• Tom Cleary

Answering for America’s Crimes

This August 6th. and 9th. mark the 75th. anniversary of the United States dropping nuclear bombs on Japan. It is important on such a notable anniversary to make sure that we recognize the atrocious nature of what can only be called crimes against humanity. There is no moral doubt that the nuclear bombing of Japan is a crime against humanity. In fact, the entire war was a crime for which there was no justification. This is true even using a heathen just war standard.

First, there was no just cause for entering the war, particularly against Japan. There are three reasons for why a nation may justly go to war; to protects its territorial integrity, its sovereignty or it’s transit on the high seas. Neither Japan nor Germany threatened the United States in this manner.

Second, The United States, in fact, pushed Japan into war. The reality was that this was a contest between two empires jostling for hegemony over the Pacific. Prior to the attack on Pearl Harbor (July 16, 1941) the U.S. seized all Japanese assets in the U.S. in retaliation for the Japanese move into Indochina. On August 1, 1941 the U.S. placed an embargo on oil and gasoline exports to Japan thereby severing 80% of Japan’s access to oil. Now technically this was not an act of war, unlike say, a blockade but ask yourself how long you think it would take the U.S. to go to war after losing access to 80% of its oil? My guess? Close of business that same day. So, while the U.S. did not technically violate the standards for a just war, they came as close as a nation could and should have not been surprised at the result (whether or not they were is a different question). I am not justifying the Japanese attack in any event. As I stated, they were an empire seeking hegemony. All I am pointing out is that the U.S. was not simply sitting around peacefully until Japan launched an unprovoked attack.

The other main justification for entering WWII is to stop the holocaust and prevent Germany from placing the U.S. in an untenable international position. Again, Germany was not a threat to the territorial integrity, sovereignty or transit on the high seas of the United States. The high point of German conquest during the war was the Spring and Summer of 1941, at which time the U.S. declined to go to war. This excuse to justify entry into the war against Germany seems an after the fact rationalization not something that U.S. policy makers argued at the time. As for the holocaust, it is clear that the war itself gave the Germans more cover to practice genocide than peacetime did or could.

So, since the entry into the war was not justified all the casualties perpetuated by the U.S. and its allies are to be considered crimes. However, even if we assume a jus causes belli, we still must demand jus in bello, or the just conduct of a war. I am not going to go in depth on this as it is beyond the scope of this post. However, one of the key points of just conduct of any war is that you may not intentionally target civilians. The intentional targeting of civilians is exactly what the allies did throughout the war. The thousand bombers over Dresden Germany, the destruction of German population centers, in an explicit countervalue strategy designed to break German morale were all a part of this policy. So was the fire-bombing of Tokyo and other Japanese cities. There was little military strategy to these targets and the strategy backfired as it only hardened resistance to an enemy that Germany and Japan could paint as bent on total societal destruction.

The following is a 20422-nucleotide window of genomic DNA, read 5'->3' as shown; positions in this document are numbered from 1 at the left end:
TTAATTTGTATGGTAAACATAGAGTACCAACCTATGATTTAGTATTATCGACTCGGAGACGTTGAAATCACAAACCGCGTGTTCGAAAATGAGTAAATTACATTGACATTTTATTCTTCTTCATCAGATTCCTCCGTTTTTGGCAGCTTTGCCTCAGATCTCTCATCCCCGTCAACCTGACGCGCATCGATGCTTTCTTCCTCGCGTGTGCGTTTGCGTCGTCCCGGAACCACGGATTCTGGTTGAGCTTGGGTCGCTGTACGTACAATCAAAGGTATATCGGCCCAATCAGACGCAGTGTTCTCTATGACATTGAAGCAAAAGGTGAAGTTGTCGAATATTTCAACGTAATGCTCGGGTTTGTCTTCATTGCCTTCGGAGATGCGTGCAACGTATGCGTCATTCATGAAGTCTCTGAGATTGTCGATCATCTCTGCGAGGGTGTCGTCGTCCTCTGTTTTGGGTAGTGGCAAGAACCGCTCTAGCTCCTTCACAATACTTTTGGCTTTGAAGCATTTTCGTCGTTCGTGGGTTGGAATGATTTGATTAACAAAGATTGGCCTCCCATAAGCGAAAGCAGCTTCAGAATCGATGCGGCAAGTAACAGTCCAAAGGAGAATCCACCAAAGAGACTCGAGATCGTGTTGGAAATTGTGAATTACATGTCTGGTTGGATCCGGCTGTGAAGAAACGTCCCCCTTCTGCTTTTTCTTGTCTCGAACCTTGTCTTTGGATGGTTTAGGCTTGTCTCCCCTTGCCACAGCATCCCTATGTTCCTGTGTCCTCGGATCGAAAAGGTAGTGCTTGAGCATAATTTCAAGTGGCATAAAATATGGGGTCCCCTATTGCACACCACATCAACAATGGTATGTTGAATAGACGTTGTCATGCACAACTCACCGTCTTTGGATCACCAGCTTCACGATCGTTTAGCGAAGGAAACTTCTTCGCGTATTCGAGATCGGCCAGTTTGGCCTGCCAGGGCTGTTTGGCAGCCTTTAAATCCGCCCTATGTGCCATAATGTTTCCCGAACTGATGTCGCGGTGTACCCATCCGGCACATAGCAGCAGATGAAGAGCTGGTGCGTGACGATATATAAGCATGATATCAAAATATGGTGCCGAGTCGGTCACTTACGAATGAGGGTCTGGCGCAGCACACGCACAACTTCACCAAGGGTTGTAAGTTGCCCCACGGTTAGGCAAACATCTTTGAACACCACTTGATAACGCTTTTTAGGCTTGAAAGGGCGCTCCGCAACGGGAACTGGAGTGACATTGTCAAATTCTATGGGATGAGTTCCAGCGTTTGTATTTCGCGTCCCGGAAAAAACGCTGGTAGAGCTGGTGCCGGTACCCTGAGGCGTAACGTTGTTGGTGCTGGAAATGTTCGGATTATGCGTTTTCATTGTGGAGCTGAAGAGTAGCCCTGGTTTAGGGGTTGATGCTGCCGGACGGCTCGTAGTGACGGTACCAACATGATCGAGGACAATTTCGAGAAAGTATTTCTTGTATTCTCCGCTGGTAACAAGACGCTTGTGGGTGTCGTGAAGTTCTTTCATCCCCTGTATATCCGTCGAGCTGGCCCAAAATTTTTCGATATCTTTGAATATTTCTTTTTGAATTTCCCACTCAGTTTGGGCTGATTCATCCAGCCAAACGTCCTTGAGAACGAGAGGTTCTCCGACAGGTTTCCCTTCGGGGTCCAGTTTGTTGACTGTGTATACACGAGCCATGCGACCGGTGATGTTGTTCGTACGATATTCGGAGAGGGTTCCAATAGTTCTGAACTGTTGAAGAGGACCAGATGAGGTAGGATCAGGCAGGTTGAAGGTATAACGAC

The nuclear bombing of Hiroshima and Nagasaki fit this mold. Hiroshima, in fact had a reputation as a “blessed” city as it was not bombed during the war, although it had some military value as a target. It was instead set aside as a potential target for the completed U.S. nuclear weapon. That the U.S. did not bomb Hiroshima only served to maximize civilian deaths when the attack did come as so many moved there to avoid the terror bombing of other Japanese cities. Even if we grant the U.S. a pass on not knowing how destructive nuclear weapons were (making them uniquely immoral), the destruction of two population centers is unequivocally a crime. Many have later justified the U.S. nuclear attacks as being necessary to save at least a million U.S. lives in an invasion of the Japanese home islands. This is another after the fact rationalization. 1 million casualties would have been a higher casualty rate than the U.S. experienced in any other theater of WWII by multiple orders. Also, it is unlikely that the Japanese could have even hit invading troops with rice balls as they had none. That is how utterly, and materially exhausted Japan was by August 1945. As great a military historian as BH Liddell Hart severely discounts this notion of such a high U.S. casualty rate. In any event the Japanese surrendered after being finally granted their only real condition; the maintenance of the emperor on the throne. There are many theories as to why the U.S. dropped the bombs; such as to impress the Soviets or as the culmination of a bureaucratic process, the fact remains that it was unnecessary and immoral to target a population center.

It has long been clear that history is a Christian ministry. Since this is the case it is critical that we call out the perpetrators of history’s crimes, even when it is our own nation. We must hear history’s victims and give a voice to their suffering. Christians must as a matter of conscience acknowledge the crimes against any of God’s children and never let these crimes be forgotten. For one thing, it might just make us wiser and more judicious as we think about our options today. More importantly elocuting to the truth of history’s crimes is the least we owe to the victims of past human violence. Here God put us, we can do no other.

Praise Be to God


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